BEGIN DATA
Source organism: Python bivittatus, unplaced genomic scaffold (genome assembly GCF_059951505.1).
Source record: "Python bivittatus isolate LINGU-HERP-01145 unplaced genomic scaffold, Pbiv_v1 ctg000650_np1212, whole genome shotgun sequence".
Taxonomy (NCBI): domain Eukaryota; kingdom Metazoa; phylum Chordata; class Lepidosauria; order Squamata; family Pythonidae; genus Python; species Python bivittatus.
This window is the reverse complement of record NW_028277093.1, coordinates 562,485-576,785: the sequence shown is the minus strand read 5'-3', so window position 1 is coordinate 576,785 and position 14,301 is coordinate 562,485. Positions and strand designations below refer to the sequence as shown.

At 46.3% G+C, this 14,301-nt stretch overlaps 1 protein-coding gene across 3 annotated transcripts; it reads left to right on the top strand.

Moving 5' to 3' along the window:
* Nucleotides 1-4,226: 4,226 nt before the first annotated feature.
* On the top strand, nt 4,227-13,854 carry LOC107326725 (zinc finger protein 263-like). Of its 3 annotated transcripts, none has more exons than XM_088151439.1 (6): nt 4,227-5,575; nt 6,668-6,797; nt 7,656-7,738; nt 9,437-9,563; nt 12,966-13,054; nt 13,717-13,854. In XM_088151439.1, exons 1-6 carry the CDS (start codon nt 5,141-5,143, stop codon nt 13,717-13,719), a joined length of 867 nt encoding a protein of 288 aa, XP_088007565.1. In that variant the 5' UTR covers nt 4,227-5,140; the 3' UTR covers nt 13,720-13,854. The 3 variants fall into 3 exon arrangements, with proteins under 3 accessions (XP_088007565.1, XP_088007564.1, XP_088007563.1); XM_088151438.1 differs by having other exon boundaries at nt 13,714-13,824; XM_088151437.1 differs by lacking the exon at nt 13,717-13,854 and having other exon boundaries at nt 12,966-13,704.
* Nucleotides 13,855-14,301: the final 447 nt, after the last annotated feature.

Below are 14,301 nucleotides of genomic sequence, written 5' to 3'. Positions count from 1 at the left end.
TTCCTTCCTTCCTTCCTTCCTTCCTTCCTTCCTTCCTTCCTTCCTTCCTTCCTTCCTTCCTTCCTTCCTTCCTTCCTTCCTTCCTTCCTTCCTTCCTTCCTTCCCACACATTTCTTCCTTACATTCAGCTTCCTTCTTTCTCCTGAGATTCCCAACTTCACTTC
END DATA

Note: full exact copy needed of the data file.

Source organism: Python bivittatus, unplaced genomic scaffold (genome assembly GCF_059951505.1).
Source record: "Python bivittatus isolate LINGU-HERP-01145 unplaced genomic scaffold, Pbiv_v1 ctg000650_np1212, whole genome shotgun sequence".
Taxonomy (NCBI): domain Eukaryota; kingdom Metazoa; phylum Chordata; class Lepidosauria; order Squamata; family Pythonidae; genus Python; species Python bivittatus.
This window is the reverse complement of record NW_028277093.1, coordinates 562,485-576,785: the sequence shown is the minus strand read 5'-3', so window position 1 is coordinate 576,785 and position 14,301 is coordinate 562,485. Positions and strand designations below refer to the sequence as shown.

At 46.3% G+C, this 14,301-nt stretch overlaps 1 protein-coding gene across 3 annotated transcripts; it reads left to right on the top strand.

Moving 5' to 3' along the window:
* Nucleotides 1-4,226: 4,226 nt before the first annotated feature.
* On the top strand, nt 4,227-13,854 carry LOC107326725 (zinc finger protein 263-like). Of its 3 annotated transcripts, none has more exons than XM_088151439.1 (6): nt 4,227-5,575; nt 6,668-6,797; nt 7,656-7,738; nt 9,437-9,563; nt 12,966-13,054; nt 13,717-13,854. In XM_088151439.1, exons 1-6 carry the CDS (start codon nt 5,141-5,143, stop codon nt 13,717-13,719), a joined length of 867 nt encoding a protein of 288 aa, XP_088007565.1. In that variant the 5' UTR covers nt 4,227-5,140; the 3' UTR covers nt 13,720-13,854. The 3 variants fall into 3 exon arrangements, with proteins under 3 accessions (XP_088007565.1, XP_088007564.1, XP_088007563.1); XM_088151438.1 differs by having other exon boundaries at nt 13,714-13,824; XM_088151437.1 differs by lacking the exon at nt 13,717-13,854 and having other exon boundaries at nt 12,966-13,704.
* Nucleotides 13,855-14,301: the final 447 nt, after the last annotated feature.

Below are 14,301 nucleotides of genomic sequence, written 5' to 3'. Positions count from 1 at the left end.
TTCCTTCCTTCCTTCCTTCCTTCCTTCCTTCCTTCCTTCCTTCCTTCCTTCCTTCCTTCCTTCCTTCCTTCCTTCCTTCCTTCCTTCCTTCCTTCCTTCCTTCCCACACATTTCTTCCTTACATTCAGCTTCCTTCTTTCTCCTGAGATTCCCAACTTCACTTC